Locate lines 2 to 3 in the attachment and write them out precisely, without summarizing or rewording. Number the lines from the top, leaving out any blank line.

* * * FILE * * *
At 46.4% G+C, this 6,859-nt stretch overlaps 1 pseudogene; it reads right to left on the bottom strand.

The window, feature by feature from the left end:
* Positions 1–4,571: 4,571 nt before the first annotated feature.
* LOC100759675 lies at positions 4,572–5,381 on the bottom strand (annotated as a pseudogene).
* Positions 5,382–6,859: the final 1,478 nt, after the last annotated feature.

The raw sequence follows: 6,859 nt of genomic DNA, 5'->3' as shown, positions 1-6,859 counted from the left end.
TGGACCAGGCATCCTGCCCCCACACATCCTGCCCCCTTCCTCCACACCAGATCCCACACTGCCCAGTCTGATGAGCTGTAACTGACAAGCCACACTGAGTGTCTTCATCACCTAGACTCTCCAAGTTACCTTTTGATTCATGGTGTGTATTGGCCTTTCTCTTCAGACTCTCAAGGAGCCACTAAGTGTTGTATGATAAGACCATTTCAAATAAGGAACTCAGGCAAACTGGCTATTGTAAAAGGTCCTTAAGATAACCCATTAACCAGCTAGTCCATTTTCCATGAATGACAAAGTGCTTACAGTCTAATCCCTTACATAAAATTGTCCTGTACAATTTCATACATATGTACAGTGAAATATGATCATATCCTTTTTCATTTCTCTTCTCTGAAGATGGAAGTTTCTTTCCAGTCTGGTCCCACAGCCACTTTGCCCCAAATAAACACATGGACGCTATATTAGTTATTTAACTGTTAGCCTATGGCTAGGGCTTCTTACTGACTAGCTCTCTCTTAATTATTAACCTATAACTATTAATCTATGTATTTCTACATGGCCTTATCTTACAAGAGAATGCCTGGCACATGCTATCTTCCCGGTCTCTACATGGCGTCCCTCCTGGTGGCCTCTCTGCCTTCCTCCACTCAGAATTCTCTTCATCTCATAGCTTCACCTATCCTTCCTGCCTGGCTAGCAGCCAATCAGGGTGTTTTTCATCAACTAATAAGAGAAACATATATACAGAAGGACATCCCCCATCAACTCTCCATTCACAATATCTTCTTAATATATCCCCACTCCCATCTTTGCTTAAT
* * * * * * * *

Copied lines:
The window, feature by feature from the left end:
* Positions 1–4,571: 4,571 nt before the first annotated feature.